West is a noun, adjective, or adverb indicating direction or geography.
West is one of the four cardinal directions or compass points. It is the opposite of east and is perpendicular to north and south.
To go west using a compass for navigation, one needs to set a bearing or azimuth of 270°.
West is the direction opposite that of the Earth's rotation on its axis, and is therefore the general direction towards which the Sun sets.
During the Cold War "the West" was often used to refer to the NATO camp as opposed to the Warsaw Pact and non-aligned nations. The expression survives, with an increasingly ambiguous meaning.
Moving continuously west is following a circle of latitude, which, except in the case of the equator, is not a great circle.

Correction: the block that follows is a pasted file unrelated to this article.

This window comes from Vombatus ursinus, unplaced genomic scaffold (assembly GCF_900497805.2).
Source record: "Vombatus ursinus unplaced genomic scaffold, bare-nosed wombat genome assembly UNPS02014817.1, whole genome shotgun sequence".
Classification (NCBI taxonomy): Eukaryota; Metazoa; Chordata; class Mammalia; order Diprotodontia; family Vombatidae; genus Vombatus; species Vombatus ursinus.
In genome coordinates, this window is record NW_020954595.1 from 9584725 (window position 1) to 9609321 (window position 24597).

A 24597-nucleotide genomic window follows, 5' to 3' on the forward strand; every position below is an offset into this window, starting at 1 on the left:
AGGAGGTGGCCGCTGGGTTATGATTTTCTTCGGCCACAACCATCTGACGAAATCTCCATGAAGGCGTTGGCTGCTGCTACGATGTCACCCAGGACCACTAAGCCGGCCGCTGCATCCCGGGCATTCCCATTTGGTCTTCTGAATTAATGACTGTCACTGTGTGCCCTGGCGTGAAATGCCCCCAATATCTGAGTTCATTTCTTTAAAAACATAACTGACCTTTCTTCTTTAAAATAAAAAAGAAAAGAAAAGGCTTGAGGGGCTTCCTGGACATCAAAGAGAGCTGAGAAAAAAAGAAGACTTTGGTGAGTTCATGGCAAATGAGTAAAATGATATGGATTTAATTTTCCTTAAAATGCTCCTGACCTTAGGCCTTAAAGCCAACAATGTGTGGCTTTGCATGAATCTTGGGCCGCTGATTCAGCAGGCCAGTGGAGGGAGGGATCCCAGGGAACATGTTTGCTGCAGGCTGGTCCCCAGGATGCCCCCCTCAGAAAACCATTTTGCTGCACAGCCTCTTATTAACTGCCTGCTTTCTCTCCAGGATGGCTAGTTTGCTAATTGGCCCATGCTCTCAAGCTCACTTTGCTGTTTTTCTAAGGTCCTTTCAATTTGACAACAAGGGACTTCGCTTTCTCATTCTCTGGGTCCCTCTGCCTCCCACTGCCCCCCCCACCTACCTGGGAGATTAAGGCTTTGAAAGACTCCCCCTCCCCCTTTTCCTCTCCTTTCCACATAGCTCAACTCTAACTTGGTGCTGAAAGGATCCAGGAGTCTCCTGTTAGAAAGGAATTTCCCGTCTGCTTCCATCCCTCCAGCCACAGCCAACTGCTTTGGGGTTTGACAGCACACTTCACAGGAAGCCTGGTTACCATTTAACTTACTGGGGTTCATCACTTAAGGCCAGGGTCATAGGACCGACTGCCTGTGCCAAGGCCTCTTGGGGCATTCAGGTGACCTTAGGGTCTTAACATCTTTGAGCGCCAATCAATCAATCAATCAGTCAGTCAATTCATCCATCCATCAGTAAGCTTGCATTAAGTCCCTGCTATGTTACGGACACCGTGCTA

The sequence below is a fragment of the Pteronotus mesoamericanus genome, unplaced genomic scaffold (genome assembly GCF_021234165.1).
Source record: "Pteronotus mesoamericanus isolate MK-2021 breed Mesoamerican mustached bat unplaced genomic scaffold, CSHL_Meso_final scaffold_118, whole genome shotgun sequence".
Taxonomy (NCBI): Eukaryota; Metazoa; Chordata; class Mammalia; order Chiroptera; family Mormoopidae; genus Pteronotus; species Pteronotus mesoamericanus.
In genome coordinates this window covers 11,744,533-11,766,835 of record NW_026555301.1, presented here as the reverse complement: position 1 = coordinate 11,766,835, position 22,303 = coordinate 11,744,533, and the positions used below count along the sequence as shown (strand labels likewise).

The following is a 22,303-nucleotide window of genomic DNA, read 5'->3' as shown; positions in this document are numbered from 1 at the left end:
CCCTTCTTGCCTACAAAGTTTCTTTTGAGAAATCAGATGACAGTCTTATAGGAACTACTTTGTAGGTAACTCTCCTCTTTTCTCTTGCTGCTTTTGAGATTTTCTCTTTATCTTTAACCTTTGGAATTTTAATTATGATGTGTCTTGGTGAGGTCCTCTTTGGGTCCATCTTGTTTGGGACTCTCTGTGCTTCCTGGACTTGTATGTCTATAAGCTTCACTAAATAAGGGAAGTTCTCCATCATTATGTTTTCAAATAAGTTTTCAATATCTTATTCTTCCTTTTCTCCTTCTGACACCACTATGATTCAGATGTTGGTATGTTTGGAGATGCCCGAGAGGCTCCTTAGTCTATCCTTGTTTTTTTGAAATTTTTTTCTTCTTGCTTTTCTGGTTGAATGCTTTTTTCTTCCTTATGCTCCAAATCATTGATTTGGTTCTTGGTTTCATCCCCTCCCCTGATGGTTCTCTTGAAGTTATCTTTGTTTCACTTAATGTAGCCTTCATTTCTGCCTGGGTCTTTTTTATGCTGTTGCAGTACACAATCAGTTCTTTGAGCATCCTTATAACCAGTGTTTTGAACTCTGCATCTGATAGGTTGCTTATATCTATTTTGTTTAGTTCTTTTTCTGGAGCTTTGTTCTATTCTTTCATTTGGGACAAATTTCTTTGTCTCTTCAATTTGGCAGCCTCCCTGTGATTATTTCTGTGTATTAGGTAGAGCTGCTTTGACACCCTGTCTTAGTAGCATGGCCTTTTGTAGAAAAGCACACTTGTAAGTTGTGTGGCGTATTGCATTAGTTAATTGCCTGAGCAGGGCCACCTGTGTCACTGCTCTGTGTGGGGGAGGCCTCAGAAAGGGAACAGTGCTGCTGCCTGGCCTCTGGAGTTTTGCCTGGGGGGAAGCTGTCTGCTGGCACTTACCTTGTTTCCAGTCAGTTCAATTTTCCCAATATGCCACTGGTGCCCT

The word west is derived from the name of one of the four dwarves in Norse mythology, Norðri, Suðri, Austri and Vestri, who each represented one of the directions of the world. cf Greek hesperus and Roman vesper.
Read more about West: Symbolic Meanings
Famous quotes containing the word west:
“Just how difficult it is to write biography can be reckoned by anybody who sits down and considers just how many people know the real truth about his or her love affairs.”
—Rebecca West [Cicily Isabel Fairfield] (18921983)
“Humanism, it seems, is almost impossible in America where material progress is part of the national romance whereas in Europe such progress is relished because it feels nice.”
—Paul West (b. 1930)
“In their sympathies, children feel nearer animals than adults. They frolic with animals, caress them, share with them feelings neither has words for. Have they ever stroked any adult with the love they bestow on a cat? Hugged any grownup with the ecstasy they feel when clasping a puppy?”
—Jessamyn West (19071984)